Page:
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Volcanoes and Earthquakes

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Presentation on theme: "Volcanoes and Earthquakes"— Presentation transcript:

1 Volcanoes and Earthquakes

2 DAY 1 Objective: I can explain how a volcano is structured

3 What is a Volcano? A mountain formed of lava and/or pyroclastic material

4 Anatomy of a Volcano Vent Crater Magma Chamber Magma Tube
Opening in the crust Crater Steep-walled depression at the top Magma Chamber Where the molten rock waits Magma Tube Links the vent to the magma chamber


6 Day 2 Objective: I can explain what happens when a volcano erupts

7 Magma verse Lava Magma Lava Molten rock under the surface of Earth
Molten rock on the surface of Earth

8 Factors Affecting Eruption
Magma Composition Magma Temperature Amount of Dissolved Gases

9 Viscosity of Magma Substance’s resistance to flow
Hotter the magma, more fluid and less viscous Directly related to its silica content More silica, greater its viscosity (slower movement)

10 Dissolved Gases Consist of water vapor and carbon dioxide
More gases, the more violent the eruption

11 Gases 70% water vapor 15% carbon dioxide 5% nitrogen 5% sulfur

12 Pyroclastic Material Fragments ejected during eruptions
From very fine to several tons Ex: Volcanic Ash Cinders (lapilli) Volcanic Bombs

13 Other Eruption Results
Pyroclastic Flow Consist of hot gases, glowing ash, and large rock fragments Races down the steep slope Lahar Mudflow that occurs when volcanic debris becomes saturated with water and rapidly moves down steep volcanic slopes

14 DAY 3 Objective I can describe the locations of volcanoes and the relationship between volcanoes and plate tectonics

15 Plate Tectonics & Volcanoes
Relationship Plate movement provided the mechanism by which mantle rock melts to generate magma

16 Ring of Fire Area around the pacific ocean with extreme volcanic activity This shows the Pacific Plate Boarder

17 Intraplate Activity Occurs with a plate, not a plate boundary
Hot Spots Small volcanic region a few hundred kilometers across within a plate Ex: Hawaiian Islands

18 DAY 4 Objective: I can explain what an earthquake is
I can explain why earthquakes happen

19 What is an Earthquake? Vibration of Earth
Produced by a sudden release of energy Movement along a fault line

20 Parts of an Earthquake Focus Epicenter Fault
Point within Earth where the earthquake starts Epicenter Location on the surface directly above the focus Fault Associated with earthquakes activity where movement has occurred

21 Causes of Earthquakes Elastic Rebound Hypothesis
Release of built-up energy Most earthquakes are produced by the rapid release of elastic energy stored in rock that has been subjected to great forces When the strength of the rock exceeded, it suddenly breaks, causing the vibrations of an earthquake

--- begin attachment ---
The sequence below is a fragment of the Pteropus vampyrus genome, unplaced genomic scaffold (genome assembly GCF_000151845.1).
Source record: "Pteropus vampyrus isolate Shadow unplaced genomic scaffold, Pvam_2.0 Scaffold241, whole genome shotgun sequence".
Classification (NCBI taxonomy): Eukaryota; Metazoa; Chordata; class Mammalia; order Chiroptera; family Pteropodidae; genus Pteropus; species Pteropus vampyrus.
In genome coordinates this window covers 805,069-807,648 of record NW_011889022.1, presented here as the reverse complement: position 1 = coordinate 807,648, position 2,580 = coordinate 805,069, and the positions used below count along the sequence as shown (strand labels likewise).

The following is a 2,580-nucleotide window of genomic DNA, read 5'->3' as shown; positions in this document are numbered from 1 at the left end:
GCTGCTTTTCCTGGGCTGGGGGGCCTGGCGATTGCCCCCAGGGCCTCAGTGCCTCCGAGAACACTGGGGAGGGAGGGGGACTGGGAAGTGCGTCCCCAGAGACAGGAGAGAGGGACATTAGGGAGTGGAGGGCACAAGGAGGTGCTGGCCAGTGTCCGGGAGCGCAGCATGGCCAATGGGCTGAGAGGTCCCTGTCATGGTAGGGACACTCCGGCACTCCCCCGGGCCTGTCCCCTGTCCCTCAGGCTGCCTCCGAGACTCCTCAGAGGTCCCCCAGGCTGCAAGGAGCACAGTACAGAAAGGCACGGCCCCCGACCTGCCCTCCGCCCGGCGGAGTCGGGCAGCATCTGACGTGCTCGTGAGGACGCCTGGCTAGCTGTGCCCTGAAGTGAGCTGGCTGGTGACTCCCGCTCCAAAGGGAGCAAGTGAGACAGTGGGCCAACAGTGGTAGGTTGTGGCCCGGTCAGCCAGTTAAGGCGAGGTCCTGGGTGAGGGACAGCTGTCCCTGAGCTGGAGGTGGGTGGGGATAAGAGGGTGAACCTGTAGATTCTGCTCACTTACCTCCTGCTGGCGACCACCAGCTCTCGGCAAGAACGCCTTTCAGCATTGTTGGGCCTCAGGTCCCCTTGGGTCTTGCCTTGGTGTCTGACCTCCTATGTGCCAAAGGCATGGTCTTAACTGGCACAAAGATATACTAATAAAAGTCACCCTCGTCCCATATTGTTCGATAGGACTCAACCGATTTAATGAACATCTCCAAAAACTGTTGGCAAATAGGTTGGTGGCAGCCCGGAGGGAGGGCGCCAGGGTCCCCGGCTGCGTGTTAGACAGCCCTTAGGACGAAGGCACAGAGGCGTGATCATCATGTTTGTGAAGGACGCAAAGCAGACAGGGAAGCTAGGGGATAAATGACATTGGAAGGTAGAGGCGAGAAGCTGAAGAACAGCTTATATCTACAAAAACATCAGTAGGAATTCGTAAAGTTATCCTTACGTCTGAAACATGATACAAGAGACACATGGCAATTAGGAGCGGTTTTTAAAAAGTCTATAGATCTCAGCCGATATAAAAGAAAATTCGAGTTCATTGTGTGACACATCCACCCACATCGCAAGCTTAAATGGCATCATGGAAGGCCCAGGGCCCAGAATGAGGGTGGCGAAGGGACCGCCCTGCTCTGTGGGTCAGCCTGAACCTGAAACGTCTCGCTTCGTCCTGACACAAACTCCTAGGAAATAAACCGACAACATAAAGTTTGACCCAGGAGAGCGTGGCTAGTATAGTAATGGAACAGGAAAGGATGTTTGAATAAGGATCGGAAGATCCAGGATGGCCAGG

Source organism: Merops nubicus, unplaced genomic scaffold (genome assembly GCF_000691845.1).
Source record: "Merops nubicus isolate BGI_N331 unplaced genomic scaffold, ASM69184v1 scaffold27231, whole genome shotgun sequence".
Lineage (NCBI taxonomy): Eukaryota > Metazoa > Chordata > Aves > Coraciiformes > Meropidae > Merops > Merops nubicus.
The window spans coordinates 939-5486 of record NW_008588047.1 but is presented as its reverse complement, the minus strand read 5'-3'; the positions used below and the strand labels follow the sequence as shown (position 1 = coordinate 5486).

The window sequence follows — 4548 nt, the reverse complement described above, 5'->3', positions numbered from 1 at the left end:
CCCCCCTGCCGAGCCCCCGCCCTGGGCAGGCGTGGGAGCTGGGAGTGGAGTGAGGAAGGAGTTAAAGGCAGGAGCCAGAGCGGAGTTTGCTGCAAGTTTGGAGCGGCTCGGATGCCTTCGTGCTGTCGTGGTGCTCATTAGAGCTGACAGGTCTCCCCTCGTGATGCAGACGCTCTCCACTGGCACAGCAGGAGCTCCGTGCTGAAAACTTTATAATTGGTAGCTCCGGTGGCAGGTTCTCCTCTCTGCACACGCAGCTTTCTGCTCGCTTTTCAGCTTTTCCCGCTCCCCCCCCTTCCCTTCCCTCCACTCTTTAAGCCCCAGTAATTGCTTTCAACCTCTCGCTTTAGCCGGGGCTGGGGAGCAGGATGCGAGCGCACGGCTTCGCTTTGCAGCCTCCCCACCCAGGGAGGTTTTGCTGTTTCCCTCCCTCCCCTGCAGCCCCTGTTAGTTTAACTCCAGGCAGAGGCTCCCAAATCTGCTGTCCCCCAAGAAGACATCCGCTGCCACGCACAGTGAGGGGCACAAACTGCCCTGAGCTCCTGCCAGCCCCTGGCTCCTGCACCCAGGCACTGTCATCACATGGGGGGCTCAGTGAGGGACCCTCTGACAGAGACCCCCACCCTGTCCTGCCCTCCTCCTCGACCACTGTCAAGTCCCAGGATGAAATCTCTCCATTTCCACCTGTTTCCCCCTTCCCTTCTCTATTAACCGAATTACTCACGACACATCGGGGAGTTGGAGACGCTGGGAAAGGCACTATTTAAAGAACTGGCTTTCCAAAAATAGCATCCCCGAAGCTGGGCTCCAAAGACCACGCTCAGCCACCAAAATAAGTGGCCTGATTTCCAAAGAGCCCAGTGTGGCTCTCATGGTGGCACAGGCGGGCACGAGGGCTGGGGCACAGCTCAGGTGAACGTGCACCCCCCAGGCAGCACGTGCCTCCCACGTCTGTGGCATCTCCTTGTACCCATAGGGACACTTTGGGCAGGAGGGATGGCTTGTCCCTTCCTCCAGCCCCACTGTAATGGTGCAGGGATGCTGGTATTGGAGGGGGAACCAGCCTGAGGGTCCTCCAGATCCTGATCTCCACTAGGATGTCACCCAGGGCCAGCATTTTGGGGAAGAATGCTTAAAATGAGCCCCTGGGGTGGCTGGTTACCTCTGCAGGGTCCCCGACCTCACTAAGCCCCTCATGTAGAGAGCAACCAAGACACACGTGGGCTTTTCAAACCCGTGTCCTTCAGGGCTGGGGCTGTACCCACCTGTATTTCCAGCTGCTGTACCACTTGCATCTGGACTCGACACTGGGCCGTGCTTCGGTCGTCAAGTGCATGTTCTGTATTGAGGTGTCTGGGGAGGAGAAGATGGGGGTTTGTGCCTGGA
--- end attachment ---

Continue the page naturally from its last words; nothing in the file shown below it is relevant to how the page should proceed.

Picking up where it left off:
22 Foreshock vs. Aftershock
Small earthquakes before the big quake Aftershock Smaller earthquakes after the big quake

23 Seismic Science Seismology Seismograph Seismogram
Study of earthquake waves Seismograph Instruments that record earthquakes Seismogram The record made by a seismograph

24 Day 5 Objective: I can explain how to locate origin of an earthquake
I can explain how to measure the strength of an earthquake

25 Earthquake Waves Two Main Types Surface Waves Body Waves P-waves

26 Surface Waves Seismic waves that travel along Earth’s outer layer
Moves up & down and side to side Most destructive Last to arrive at the seismograph

27 Body Waves P-Waves (primary waves)
They push (compress) and pull (expand) rocks in the direction the wave travels Can travel through solids, liquids and gases Fastest waves First to the seismograph

28 S-Waves (secondary waves)
Shakes particles at right angles to their travel Can only travel through solids 2nd to the seismograph

29 Locating Earthquakes The difference in velocity of a P-Wave & S-Wave provides a way to locate the epicenter Use a travel-time curve graph Needs at least three seismograph station data

30 Strength of an Earthquake
Two different types of measurements to describe the strength of an earthquake Intensity Magnitude

31 Earthquake Intensity A measure of the amount of earthquake shaking at a given location based on the amount of damage

32 Earthquake Magnitude A measure of the size of seismic waves or the amount of energy released at the source of an earthquake

33 The Richter Scale Measures magnitude
Based on the amplitude of the largest seismic wave A TEN-FOLD system Largest earthquake record= 9.6 (CHILE)

34 Moment Magnitude Scale
More precise Amount of displacement that occurs along a fault zone Most widely used Estimates energy released by earthquakes

35 Mercalli Intensity Scale
How much damage occurs Depends on: Strength Distance from the epicenter Nature of the surface material Building design

36 DAY 6 Objective: I can describe the dangers of an Earthquake
I can explain how to make earthquake predictions

37 Earthquake Hazards Seismic Vibrations
Damage to building depends on several factors Intensity of vibration Duration of vibration What type of material built on Design of the structure

38 Liquefaction Stable soil turns into a liquid that is not able to support building or other structures

39 Tsunami Large ocean wave created by an earthquake

40 Landslides Fires Caused by ruptured gas lines
Greatest damage to structures Sinking of the ground triggered by the vibration Fires Caused by ruptured gas lines

41 Predicting Earthquakes
Short Range Measure uplift, subsidence and strain in the rocks Short-range predictions have not been successful

42 Long Range Based on the idea that earthquakes are repetitive
Seismic Gap An area along a fault where there has not been any earthquake activity for a long period of time

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